Welcome to City-Data.com Forum!
U.S. CitiesCity-Data Forum Index
Go Back   City-Data Forum > General Forums > Green Living
 [Register]
Please register to participate in our discussions with 2 million other members - it's free and quick! Some forums can only be seen by registered members. After you create your account, you'll be able to customize options and access all our 15,000 new posts/day with fewer ads.
View detailed profile (Advanced) or search
site with Google Custom Search

Search Forums  (Advanced)
Reply Start New Thread
 
Old 09-15-2010, 05:55 PM
 
Location: Somewhere in Kentucky
3,791 posts, read 8,903,307 times
Reputation: 2448

Advertisements

I am sure this has been talked about, but I don't usually come to the Green Living forum, but wouldn't going back to paper grocery sacks be more green? I know the reusable bags are the way to go, but what about the people who don't have or want to use them? If you throw away a typical brown grocery sack, doesn't it decompose in a way that's not harmful? Of course I don't know the entire makeup of the brown bag, chemical wise.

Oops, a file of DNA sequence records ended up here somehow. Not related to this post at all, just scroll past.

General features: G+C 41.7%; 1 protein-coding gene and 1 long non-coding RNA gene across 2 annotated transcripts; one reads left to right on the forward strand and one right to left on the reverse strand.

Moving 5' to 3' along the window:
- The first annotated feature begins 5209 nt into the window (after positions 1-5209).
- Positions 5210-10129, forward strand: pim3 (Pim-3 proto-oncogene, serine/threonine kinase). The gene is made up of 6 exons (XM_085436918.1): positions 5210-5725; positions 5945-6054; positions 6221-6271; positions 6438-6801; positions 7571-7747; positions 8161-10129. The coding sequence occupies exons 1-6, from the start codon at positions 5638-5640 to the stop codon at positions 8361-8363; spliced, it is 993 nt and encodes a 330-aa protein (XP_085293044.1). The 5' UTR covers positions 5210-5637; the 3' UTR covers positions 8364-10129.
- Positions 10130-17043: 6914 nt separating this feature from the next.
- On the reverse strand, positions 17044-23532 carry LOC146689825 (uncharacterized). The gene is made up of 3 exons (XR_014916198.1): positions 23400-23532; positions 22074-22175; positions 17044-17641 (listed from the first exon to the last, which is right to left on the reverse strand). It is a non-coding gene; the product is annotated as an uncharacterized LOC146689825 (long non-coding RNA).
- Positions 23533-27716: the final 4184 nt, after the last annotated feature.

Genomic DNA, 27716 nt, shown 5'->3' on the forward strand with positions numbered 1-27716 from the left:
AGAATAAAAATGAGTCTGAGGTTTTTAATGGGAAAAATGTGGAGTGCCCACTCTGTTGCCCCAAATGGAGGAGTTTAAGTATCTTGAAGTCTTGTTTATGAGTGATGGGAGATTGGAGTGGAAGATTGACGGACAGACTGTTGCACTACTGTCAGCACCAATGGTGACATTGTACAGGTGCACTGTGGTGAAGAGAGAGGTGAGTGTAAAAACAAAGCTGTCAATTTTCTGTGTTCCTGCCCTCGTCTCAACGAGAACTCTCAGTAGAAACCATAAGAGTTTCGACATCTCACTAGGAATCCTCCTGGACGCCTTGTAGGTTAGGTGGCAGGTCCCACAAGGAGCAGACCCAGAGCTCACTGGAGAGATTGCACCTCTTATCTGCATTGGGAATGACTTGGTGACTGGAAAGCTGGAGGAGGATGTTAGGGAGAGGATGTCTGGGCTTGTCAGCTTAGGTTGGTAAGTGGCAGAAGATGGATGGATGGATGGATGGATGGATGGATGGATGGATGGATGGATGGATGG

BTW, when I worked for a national grocery chain years ago, we had bins set up in the lobby for people to bring back their used plastic bags to be recycled. Guess where we were ordered to dump them? You guess it...the trash dumpster.
Reply With Quote Quick reply to this message

 
Old 09-15-2010, 06:56 PM
 
2,319 posts, read 4,806,037 times
Reputation: 2109
This is my thought also; however, I think it's a tree thing. I don't know for sure, but I thought brown bags fell out of favor because of the number of trees that were destroyed in creating them. I use cloth bags as much as possible and recycle the plastic ones (at least I'm trying to recycle them).
Reply With Quote Quick reply to this message
 
Old 09-16-2010, 12:09 PM
 
Location: West Orange, NJ
12,546 posts, read 21,411,876 times
Reputation: 3730